Politics

Lewandowski, Bossie Eye 2020 Win for Trump

YOUNGSTOWN, Ohio – Two of the architects of Donald Trump’s successful 2016 presidential campaign expressed confidence Tuesday that the real estate developer and reality show star would repeat that performance and secure a second term in the 2020 election.

Corey Lewandowski and David Bossie, co-authors of “Let Trump Be Trump” and “Trump’s Enemies,” were the featured speakers at an Ohio Republican Party fundraiser held at the Youngstown Country Club. Lewandowski served as chief political adviser and campaign manager for the Trump campaign, and Bossie signed on as deputy campaign manager following Paul Manafort’s firing by the campaign.

The luncheon event itself was closed to the news media, but Lewandowski and Bossie made themselves available to reporters for interviews following the event. The luncheon provided them an opportunity to talk about the Trump administration’s successes “and remind the Republican voters exactly what’s at stake going into next year’s presidential election,” Lewandowski said.

“We wanted to share with the folks here in Ohio exactly what Ohio meant to this president in 2016 and what it means to him today, and how important Ohio is to him and his presidency,” said Bossie, president of the PAC Citizens United.

Lewandowski said his role during the campaign was to guide Trump — who had never held elected office — through the political process, and not to change a 70-year-old who had achieved “remarkable amounts of financial and professional success,” he said, although Trump’s instincts were so good that he didn’t need to do much in that regard.

The political operatives also discussed the “economic successes” that Trump has made “the focal point of his presidency,” Bossie said.

These include renegotiation of trade deals, rebuilding the U.S. military, improved gross domestic product figures as well as overall lower unemployment and lower unemployment rates for blacks, Hispanics and women.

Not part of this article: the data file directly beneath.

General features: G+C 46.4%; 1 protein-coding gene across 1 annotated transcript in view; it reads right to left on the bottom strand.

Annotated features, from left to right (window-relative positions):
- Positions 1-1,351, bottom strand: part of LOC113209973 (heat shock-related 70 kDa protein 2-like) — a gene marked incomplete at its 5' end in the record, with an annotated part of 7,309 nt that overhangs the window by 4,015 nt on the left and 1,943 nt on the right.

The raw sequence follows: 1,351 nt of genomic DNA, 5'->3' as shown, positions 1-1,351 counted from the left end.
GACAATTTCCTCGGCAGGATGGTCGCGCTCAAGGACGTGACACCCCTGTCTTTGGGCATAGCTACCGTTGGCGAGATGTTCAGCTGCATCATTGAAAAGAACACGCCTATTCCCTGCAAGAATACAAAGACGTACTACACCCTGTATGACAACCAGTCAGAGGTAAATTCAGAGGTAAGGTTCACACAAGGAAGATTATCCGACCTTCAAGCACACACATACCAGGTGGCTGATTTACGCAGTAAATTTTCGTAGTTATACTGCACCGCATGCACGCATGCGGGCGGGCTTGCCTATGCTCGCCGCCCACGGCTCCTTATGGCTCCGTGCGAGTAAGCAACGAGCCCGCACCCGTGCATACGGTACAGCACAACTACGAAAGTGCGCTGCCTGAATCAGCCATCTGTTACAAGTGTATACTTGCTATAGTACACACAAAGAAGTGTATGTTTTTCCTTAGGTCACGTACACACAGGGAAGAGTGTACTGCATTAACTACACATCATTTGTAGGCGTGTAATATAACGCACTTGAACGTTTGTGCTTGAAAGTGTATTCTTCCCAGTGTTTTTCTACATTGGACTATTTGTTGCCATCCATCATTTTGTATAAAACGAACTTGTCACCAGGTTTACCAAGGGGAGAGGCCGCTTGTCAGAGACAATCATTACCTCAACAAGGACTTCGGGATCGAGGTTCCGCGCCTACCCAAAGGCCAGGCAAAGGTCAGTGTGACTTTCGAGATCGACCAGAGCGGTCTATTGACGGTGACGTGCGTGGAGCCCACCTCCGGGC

“People are seeing that they’re better off today than they were two years ago, and I think that’s the message that the president needs to drive home in his re-election campaign next year,” he said.

Trump’s 2016 victory in Ohio was assisted by stronger-than-usual support for the GOP candidate in the traditionally Democratic Mahoning Valley. Trump bested former Secretary of State Hillary Clinton in Trumbull County and narrowly lost Mahoning County to her.

“The people of Ohio whose jobs have been decimated by bad policies saw an opportunity with candidate Trump to bring those jobs back,” Lewandowski said. “When Donald Trump came here, he articulated what his vision was and now he’s fulfilling that vision while he’s the president.”

Lewandowski and Bossie attested to Trump’s support within the party heading into next year’s election and denied that he had been damaged by the partial federal government shutdown that lasted more than a month, triggered by his unmet demand for $5.7 billion in funding for a wall along the southern U.S. border.

“What he was fighting for during the shutdown is literally the sovereignty of our country and the well-being of our American citizens,” Lewandowski said. “He reminded them of the crisis we have on the southern border and we need to fix it.”

Next year, voters won’t be casting their ballots based on “the closing of a small amount of the government that they didn’t know was closed two years earlier,” but instead will be focused on “what is best for them and their families,” Bossie said. Trump is putting together “an incredible” campaign structure working with the Republican National Committee and with state leaders, such as Jane Timken, Ohio Republican Party chairwoman, “who have decided to work every minute of every day to make sure that we are ready for the November 2020 elections,” he said.

The campaign officials back Trump’s declaration of a national emergency to give him access to unspent federal funds to pay for the proposed border wall.

“We’ve seen too many American lives lost from people who have had the opportunity to come in and out of this country, coming into the country illegally, and being deported only to come back in to commit additional crimes,” Lewandowski said.

“I support this president in getting the job done,” Bossie added. Trump attempted to work with Congress, but Democratic leaders “who hate this president more than they love this country” refused to negotiate.